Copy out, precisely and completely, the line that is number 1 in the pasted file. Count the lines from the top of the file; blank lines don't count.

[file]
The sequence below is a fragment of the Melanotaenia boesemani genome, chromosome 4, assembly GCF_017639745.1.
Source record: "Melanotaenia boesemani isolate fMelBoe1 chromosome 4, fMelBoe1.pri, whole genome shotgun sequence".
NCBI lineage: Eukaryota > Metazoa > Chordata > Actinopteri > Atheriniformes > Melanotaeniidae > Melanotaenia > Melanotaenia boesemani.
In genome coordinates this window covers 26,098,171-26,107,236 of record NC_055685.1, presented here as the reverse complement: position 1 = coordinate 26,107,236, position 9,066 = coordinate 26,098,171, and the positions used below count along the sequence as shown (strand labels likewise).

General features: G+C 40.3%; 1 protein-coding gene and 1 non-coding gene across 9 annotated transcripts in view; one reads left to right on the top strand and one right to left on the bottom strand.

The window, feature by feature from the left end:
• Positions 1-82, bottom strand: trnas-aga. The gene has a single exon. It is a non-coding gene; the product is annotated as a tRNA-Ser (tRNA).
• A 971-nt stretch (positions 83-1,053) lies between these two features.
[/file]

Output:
The sequence below is a fragment of the Melanotaenia boesemani genome, chromosome 4, assembly GCF_017639745.1.